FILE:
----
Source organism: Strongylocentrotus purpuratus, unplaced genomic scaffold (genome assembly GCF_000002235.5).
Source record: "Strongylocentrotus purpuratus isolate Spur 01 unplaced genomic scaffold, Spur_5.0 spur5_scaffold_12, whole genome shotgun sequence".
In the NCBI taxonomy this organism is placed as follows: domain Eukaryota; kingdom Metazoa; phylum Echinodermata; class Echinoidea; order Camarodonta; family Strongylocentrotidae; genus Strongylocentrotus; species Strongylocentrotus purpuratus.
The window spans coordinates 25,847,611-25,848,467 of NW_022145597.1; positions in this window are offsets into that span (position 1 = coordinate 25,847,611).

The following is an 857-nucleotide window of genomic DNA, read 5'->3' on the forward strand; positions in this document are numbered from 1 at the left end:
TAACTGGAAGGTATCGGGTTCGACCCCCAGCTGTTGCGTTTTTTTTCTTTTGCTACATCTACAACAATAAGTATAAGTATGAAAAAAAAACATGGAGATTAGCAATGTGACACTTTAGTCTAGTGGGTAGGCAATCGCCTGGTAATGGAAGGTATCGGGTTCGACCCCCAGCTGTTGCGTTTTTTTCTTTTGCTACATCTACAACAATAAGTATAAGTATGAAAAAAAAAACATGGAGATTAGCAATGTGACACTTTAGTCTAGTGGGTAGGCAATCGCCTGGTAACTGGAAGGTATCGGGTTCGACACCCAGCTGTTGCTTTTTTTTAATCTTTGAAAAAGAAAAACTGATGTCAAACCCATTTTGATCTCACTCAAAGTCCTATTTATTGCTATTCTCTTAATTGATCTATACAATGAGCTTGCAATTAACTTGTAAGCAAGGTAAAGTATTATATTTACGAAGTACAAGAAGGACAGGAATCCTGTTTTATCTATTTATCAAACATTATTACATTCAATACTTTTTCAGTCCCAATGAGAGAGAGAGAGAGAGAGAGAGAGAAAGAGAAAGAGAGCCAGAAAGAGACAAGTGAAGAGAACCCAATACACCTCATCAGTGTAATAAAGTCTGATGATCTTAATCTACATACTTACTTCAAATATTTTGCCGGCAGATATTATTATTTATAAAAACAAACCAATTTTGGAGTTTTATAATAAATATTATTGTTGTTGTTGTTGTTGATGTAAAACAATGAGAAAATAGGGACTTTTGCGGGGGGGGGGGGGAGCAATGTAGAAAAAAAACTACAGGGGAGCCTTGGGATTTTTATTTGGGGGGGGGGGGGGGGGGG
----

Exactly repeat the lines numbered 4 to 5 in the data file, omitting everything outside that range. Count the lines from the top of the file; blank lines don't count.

The window spans coordinates 25,847,611-25,848,467 of NW_022145597.1; positions in this window are offsets into that span (position 1 = coordinate 25,847,611).

The following is an 857-nucleotide window of genomic DNA, read 5'->3' on the forward strand; positions in this document are numbered from 1 at the left end: